Lon attempts to contact Allie, but he is unsuccessful. His first attempt was at 7:00 p.m., and almost three hours later, she still is not back in her hotel room. Something is bothering him, although he is unable to initially quite recall what it is. Lon remembers the rocky start their relationship had as well as the honest assessment of his life that Allie gave him after their first date. Now, four years later, he is somewhat panicked, especially when he remembers that Allie had spent a summer in the town she was going antiquing in. Her mother made fun of Allie's summer romance, but Allie had taken the romance seriously. Lon's last attempt to reach Allie is also unsuccessful.
Lon calls from his office because staying late is standard for him, which reveals how important his career is to him, but it also offers a partial explanation for Allie's actions. If Lon puts his career ahead of his fiancé, then Allie has time to ponder her past and rethink her commitment to the relationship. Lon focuses on himself and his own needs, but his willingness to call Allie multiple times indicates that he is both concerned for her wellbeing as well as concerned about the implications this trip may have on their relationship. Although he may have been taking her for granted, Lon loves Allie.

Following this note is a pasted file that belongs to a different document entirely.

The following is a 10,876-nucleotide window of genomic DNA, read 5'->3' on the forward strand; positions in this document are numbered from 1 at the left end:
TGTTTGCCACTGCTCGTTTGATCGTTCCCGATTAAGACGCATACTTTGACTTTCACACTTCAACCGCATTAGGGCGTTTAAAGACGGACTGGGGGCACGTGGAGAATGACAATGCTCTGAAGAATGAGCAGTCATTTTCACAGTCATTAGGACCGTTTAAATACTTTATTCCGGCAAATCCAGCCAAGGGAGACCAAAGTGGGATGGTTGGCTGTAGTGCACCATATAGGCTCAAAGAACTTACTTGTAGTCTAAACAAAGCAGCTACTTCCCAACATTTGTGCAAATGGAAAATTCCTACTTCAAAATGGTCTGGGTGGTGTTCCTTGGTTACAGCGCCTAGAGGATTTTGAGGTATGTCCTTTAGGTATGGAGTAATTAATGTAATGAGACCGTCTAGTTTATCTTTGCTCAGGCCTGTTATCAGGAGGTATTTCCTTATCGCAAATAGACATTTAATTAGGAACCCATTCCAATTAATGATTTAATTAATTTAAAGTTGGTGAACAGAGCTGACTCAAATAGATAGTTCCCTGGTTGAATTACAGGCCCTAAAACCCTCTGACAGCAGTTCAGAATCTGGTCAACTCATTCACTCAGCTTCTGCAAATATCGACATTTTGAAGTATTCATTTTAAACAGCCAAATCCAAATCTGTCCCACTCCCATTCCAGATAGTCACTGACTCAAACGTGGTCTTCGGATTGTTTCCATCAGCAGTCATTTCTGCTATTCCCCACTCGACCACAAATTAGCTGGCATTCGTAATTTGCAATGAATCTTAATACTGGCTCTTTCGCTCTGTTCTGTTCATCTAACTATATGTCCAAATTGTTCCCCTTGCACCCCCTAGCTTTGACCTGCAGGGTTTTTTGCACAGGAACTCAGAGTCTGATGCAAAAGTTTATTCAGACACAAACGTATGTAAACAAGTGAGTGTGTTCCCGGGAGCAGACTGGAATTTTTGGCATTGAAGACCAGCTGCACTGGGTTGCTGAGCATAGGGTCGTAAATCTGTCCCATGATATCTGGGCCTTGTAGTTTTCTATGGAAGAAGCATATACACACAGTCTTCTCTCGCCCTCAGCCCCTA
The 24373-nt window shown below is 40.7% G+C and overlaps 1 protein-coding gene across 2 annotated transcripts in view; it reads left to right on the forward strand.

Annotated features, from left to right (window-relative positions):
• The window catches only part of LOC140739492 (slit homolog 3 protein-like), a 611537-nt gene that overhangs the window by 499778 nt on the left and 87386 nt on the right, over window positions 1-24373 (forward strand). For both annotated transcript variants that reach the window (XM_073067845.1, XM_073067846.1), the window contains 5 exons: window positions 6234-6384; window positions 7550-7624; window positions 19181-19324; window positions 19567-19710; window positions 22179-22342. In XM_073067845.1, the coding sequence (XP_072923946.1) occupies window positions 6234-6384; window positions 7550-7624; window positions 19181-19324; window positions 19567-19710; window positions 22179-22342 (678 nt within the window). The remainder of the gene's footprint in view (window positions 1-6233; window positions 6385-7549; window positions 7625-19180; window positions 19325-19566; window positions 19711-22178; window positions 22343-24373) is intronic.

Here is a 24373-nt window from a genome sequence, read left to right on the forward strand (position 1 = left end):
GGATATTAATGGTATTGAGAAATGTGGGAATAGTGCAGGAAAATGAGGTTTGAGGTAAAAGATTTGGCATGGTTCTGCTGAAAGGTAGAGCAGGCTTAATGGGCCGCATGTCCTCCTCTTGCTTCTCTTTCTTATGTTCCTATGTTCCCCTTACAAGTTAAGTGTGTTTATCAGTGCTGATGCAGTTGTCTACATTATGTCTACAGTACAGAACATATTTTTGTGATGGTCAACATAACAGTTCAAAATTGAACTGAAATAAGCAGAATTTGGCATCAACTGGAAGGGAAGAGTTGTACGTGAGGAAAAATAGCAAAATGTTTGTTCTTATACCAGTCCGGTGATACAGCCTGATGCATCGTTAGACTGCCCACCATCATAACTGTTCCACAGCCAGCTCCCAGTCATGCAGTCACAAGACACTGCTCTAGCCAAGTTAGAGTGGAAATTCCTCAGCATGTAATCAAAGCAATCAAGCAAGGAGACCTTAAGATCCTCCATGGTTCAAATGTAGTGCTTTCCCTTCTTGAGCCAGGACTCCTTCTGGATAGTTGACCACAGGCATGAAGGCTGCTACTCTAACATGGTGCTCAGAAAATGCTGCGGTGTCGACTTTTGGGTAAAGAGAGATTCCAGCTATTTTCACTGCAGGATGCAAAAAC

Lon is obviously scared about what he might lose, but the more important question must be, "Is Lon more scared of losing Allie or more scared about what might happen to him?" The difference between these two extremes is immense — one focuses on Allie and the other on Lon. Readers are not currently privy to Lon's thoughts and motivations, yet the two possible interpretations of his state of mind illustrate the difference between being loved and loving another, two important thematic topics in The Notebook. Although this chapter is a short one, it is significant because it provides a contrast to the romantic reunion of the previous chapter as well as foreshadows the conflict yet to come.